Larger commercial placer mining operations employ screening plants or trommels to remove the larger alluvial materials such as boulders and gravel before concentrating in a sluice box or jig plant. These operations typically include diesel powered earth moving equipment including excavators, dozers, wheel loaders and rock trucks.

Dredging

Although mostly historical, some dredging is done by small scale miners using suction dredges. These are small machines floating on the water and are usually operated by one or two people. A suction dredge consists of a sluice box supported by pontoons, and attached to a suction hose which is controlled by the miner working beneath the water. It is the opinion of some that modern suction dredges have a significant environmental impact to fisheries by disturbing spawning gravels and fish migration. However, most small scale dredging operations affect the local fish only by stirring up additional food from the bottom of the river. These machines are much more efficient at extracting smaller gold than the old "bucket line" ever was. This means there is a better chance of you finding gold than ever. There are some large suction dredges (100 hp+ 10 inch) used in commercial production throughout the world. Smaller ones with 2 to suction tubes are used to sample the areas behind boulders and along the potential pay streaks, until color (gold) first appears.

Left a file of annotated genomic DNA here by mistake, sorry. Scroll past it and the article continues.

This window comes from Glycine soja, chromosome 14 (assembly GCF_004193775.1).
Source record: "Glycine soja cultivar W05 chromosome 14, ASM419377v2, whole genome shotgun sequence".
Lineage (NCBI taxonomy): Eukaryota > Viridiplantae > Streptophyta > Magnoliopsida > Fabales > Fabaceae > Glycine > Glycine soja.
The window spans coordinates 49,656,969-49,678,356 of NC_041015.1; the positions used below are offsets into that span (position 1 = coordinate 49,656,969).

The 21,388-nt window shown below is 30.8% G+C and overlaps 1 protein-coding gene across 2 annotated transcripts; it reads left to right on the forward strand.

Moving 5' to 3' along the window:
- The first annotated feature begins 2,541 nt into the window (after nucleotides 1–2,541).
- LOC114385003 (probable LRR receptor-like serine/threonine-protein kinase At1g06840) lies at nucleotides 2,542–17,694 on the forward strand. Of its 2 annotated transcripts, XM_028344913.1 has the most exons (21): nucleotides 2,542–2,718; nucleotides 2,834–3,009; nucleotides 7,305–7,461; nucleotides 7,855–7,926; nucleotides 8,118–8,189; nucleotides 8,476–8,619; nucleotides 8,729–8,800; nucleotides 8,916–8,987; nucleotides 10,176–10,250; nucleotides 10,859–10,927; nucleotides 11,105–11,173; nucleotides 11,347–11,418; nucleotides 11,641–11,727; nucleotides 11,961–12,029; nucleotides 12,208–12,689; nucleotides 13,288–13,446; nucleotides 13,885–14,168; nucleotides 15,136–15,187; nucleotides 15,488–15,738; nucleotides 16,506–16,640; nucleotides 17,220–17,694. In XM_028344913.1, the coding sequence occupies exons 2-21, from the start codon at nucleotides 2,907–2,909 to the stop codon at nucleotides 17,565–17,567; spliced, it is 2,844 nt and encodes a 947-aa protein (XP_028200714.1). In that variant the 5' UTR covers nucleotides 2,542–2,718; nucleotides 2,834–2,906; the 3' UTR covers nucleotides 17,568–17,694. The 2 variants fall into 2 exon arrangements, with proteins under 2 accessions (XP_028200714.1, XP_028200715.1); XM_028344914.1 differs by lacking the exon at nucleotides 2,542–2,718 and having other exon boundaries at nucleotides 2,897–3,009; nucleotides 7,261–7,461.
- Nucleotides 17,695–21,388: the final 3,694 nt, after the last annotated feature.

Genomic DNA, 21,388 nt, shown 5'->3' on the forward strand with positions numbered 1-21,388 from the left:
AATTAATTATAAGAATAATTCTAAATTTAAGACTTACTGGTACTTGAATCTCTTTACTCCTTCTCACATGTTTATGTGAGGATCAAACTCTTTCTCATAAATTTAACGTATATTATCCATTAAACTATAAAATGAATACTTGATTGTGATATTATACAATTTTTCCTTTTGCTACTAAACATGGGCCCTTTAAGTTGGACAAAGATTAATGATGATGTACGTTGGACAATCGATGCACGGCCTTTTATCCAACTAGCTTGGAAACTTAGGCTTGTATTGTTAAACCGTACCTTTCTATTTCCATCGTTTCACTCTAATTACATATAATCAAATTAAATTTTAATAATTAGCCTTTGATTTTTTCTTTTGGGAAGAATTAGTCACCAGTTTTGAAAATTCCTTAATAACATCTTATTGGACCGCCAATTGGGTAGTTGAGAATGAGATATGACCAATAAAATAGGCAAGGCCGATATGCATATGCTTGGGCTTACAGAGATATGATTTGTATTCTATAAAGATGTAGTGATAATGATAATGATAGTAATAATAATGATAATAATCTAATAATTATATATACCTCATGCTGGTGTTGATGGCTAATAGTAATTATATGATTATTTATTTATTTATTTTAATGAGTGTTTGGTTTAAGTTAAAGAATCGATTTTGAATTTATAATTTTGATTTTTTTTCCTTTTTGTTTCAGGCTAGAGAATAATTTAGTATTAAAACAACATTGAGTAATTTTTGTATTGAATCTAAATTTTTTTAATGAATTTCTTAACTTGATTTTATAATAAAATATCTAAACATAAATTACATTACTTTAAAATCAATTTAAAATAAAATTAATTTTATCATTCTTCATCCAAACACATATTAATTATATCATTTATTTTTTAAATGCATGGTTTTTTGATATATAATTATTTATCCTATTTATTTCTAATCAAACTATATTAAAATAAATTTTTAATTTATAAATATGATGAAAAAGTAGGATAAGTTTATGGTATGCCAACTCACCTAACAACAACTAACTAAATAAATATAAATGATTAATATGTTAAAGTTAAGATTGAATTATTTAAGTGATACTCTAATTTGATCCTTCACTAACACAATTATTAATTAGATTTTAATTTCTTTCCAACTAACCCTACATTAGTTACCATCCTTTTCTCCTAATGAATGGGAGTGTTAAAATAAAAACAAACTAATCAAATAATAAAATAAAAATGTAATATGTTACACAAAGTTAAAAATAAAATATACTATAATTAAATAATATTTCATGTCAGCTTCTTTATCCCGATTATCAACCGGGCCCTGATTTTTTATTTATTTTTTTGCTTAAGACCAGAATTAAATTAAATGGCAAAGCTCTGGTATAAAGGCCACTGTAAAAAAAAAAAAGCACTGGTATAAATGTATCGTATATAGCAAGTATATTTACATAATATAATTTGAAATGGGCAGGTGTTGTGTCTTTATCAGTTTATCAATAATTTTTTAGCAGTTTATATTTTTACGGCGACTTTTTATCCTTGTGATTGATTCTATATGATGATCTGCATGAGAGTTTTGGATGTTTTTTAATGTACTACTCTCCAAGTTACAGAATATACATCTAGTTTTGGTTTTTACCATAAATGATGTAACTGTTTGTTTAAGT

Other larger scale dredging operations take place on exposed river gravel bars at seasonal low water. These operations typically use a land based excavator to feed a gravel screening plant and sluicebox floating in a temporary pond excavated in the gravel bar and filled from the natural water table. Pay gravel is excavated from the front face of the pond and processed through the floating plant, with the gold trapped in the onboard sluicebox and tailings stacked behind the plant, steadily filling in the back of the pond as the operation moves forward. This kind of gold mining is characterized by its low cost, as each rock is moved only once, as well as by its low environmental impact, as no stripping of vegetation or overburden is necessary, and all process water is fully recycled. These operations are typical on New Zealand's south island and in the Klondike region of Canada.